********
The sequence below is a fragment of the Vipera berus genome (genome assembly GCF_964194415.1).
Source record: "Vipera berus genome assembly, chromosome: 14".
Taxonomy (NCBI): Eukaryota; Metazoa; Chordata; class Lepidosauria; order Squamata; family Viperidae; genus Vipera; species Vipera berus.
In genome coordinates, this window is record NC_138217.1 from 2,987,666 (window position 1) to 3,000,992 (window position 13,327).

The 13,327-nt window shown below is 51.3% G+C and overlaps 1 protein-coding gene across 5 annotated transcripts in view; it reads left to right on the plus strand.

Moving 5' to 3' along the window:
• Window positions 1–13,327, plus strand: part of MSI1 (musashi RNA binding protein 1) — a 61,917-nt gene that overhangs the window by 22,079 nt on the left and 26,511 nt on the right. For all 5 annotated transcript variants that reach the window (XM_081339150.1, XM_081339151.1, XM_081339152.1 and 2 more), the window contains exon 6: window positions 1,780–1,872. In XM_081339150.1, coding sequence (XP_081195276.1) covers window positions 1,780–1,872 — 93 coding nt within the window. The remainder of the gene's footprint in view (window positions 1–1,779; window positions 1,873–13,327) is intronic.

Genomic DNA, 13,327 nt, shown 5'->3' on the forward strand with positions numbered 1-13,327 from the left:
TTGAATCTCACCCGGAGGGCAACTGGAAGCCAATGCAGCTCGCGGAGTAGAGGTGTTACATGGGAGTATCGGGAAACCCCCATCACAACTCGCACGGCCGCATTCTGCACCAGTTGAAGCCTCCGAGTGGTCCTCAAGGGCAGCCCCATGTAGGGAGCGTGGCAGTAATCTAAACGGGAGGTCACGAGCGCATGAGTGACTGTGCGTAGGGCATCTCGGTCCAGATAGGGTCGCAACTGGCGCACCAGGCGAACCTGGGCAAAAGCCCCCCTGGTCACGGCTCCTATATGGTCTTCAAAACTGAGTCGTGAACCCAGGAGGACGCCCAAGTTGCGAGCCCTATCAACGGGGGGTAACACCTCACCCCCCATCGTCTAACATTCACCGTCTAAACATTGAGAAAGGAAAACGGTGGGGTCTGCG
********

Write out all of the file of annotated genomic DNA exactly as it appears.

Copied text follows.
The sequence below is a fragment of the Vipera berus genome (genome assembly GCF_964194415.1).
Source record: "Vipera berus genome assembly, chromosome: 14".
Taxonomy (NCBI): Eukaryota; Metazoa; Chordata; class Lepidosauria; order Squamata; family Viperidae; genus Vipera; species Vipera berus.
In genome coordinates, this window is record NC_138217.1 from 2,987,666 (window position 1) to 3,000,992 (window position 13,327).

The 13,327-nt window shown below is 51.3% G+C and overlaps 1 protein-coding gene across 5 annotated transcripts in view; it reads left to right on the plus strand.

Moving 5' to 3' along the window:
• Window positions 1–13,327, plus strand: part of MSI1 (musashi RNA binding protein 1) — a 61,917-nt gene that overhangs the window by 22,079 nt on the left and 26,511 nt on the right. For all 5 annotated transcript variants that reach the window (XM_081339150.1, XM_081339151.1, XM_081339152.1 and 2 more), the window contains exon 6: window positions 1,780–1,872. In XM_081339150.1, coding sequence (XP_081195276.1) covers window positions 1,780–1,872 — 93 coding nt within the window. The remainder of the gene's footprint in view (window positions 1–1,779; window positions 1,873–13,327) is intronic.

Genomic DNA, 13,327 nt, shown 5'->3' on the forward strand with positions numbered 1-13,327 from the left:
TTGAATCTCACCCGGAGGGCAACTGGAAGCCAATGCAGCTCGCGGAGTAGAGGTGTTACATGGGAGTATCGGGAAACCCCCATCACAACTCGCACGGCCGCATTCTGCACCAGTTGAAGCCTCCGAGTGGTCCTCAAGGGCAGCCCCATGTAGGGAGCGTGGCAGTAATCTAAACGGGAGGTCACGAGCGCATGAGTGACTGTGCGTAGGGCATCTCGGTCCAGATAGGGTCGCAACTGGCGCACCAGGCGAACCTGGGCAAAAGCCCCCCTGGTCACGGCTCCTATATGGTCTTCAAAACTGAGTCGTGAACCCAGGAGGACGCCCAAGTTGCGAGCCCTATCAACGGGGGGTAACACCTCACCCCCCATCGTCTAACATTCACCGTCTAAACATTGAGAAAGGAAAACGGTGGGGTCTGCG